Intel Adopting 3D-Stacked Cache for CPUs, Challenging AMD’s 3D V-Cache

Intel CEO Pat Gelsinger held a Q&A session with the press here at Innovation 2023, and in response to a question about whether Intel would adopt a 3D cache approach like AMD does with its 3D V-Cache processors, he confirmed that, while Intel will take a bit of a different approach, it will also use stacked cache memory paired with the CPU die. This technology won’t arrive with Meteor Lake, but it is in development for a range of different Intel processors in the future. 

In response to whether or not Intel will adopt a 3D V-Cache technology, Gelsinger said, “When you reference V-Cache, you’re talking about a very specific technology that TSMC does with some of its customers as well. Obviously, we’re doing that differently in our composition, right? And that particular type of technology isn’t something that’s part of Meteor Lake, but in our roadmap, you’re seeing the idea of 3D silicon where we’ll have cache on one die, and we’ll have CPU compute on the stacked die on top of it, and obviously using EMIB that Foveros we’ll be able to compose different capabilities.”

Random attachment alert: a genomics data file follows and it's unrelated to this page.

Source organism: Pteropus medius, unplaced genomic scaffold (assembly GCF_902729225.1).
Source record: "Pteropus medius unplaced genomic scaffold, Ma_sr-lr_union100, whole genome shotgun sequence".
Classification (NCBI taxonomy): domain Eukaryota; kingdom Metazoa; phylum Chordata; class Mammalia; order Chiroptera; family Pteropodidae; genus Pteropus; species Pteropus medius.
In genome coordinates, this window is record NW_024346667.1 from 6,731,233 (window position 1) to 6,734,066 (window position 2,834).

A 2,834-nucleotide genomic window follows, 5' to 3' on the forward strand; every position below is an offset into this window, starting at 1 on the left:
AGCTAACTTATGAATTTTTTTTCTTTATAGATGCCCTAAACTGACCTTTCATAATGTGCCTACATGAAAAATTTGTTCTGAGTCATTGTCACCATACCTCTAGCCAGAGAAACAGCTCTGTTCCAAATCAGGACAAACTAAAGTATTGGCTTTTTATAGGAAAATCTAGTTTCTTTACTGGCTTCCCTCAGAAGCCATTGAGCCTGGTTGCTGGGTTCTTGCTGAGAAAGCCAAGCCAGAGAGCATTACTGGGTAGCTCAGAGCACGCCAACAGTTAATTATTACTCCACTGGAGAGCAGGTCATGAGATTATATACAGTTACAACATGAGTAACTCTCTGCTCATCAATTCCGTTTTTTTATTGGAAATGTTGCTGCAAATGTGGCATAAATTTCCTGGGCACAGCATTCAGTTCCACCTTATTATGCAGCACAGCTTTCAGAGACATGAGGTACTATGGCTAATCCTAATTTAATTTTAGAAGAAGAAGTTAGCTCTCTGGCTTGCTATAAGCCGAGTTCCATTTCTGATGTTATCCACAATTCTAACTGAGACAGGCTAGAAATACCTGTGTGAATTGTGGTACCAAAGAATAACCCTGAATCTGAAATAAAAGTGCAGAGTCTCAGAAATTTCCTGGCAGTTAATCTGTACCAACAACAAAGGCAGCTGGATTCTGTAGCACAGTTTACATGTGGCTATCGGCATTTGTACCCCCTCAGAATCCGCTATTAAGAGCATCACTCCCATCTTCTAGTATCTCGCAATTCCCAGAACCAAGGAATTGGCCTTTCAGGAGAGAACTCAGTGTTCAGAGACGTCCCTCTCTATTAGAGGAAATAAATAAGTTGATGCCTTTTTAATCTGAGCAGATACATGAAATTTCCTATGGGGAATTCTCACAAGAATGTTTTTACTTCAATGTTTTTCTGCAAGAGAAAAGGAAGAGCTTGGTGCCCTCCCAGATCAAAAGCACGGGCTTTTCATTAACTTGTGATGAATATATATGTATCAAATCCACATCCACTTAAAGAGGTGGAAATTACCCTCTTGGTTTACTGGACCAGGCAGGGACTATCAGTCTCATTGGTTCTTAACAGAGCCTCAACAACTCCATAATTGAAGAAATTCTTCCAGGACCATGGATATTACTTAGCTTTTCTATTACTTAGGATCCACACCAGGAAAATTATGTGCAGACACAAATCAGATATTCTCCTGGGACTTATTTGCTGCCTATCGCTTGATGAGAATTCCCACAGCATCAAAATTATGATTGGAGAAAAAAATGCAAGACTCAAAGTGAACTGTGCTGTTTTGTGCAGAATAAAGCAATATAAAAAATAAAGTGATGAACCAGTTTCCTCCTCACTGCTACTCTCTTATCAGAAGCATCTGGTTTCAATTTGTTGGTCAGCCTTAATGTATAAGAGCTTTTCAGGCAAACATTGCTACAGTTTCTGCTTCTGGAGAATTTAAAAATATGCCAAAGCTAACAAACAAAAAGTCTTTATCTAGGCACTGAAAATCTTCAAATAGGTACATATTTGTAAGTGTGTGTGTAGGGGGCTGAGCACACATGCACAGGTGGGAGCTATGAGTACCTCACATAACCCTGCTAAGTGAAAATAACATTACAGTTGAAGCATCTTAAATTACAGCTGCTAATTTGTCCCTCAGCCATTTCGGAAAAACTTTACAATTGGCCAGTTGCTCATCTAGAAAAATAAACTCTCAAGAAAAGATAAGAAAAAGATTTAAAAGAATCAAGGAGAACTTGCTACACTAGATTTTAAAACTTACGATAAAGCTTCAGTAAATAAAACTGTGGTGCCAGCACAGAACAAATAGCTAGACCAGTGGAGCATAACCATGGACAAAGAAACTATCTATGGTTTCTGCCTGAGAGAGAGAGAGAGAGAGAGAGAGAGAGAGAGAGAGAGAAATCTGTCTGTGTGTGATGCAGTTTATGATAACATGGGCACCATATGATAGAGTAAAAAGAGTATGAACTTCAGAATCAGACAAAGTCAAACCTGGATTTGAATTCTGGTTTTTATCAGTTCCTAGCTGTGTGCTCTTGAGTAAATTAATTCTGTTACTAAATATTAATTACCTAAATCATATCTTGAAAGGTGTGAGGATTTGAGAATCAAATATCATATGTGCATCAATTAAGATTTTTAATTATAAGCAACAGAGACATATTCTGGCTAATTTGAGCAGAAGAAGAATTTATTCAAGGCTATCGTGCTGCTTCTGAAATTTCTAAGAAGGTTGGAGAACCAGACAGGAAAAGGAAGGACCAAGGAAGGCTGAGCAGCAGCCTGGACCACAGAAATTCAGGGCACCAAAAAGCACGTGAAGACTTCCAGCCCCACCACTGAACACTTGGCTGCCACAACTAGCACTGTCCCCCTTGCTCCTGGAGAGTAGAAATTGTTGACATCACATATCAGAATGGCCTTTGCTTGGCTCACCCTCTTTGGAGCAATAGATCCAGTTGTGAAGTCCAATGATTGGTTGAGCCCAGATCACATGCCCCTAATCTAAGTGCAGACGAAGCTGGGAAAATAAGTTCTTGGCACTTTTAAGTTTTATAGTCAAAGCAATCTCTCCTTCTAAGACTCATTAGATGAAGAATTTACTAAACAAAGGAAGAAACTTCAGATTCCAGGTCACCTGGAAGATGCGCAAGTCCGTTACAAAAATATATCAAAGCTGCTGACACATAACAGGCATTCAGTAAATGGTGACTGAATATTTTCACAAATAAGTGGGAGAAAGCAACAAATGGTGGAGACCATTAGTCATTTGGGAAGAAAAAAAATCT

“We feel very good that we have advanced capabilities for next-generation memory architectures, advantages for 3D stacking, for both little die, as well as for very big packages for AI and high-performance servers as well. So we have a full breadth of those technologies. We’ll be using those for our products, as well as presenting it to the Foundry (IFS) customers as well,” Gelsinger concluded. 

It’s logical that Intel could adopt this sort of technology; the hybrid bonding technology behind 3D V-Cache isn’t proprietary to AMD — it’s enabled by TSMC’s SoIC packaging technology. Additionally, this sort of chip architecture has been on the long-term horizon for chip makers for several years. 

Stacked cache has proven to be a strategic advantage for AMD, as it powers the company’s Ryzen X3D CPUs, which are the fastest gaming processors in the world. It’s also a strong value add for its X-series EPYC processors, like Genoa-X. Now it appears that Intel will also throw its hat into the ring with this tech, too.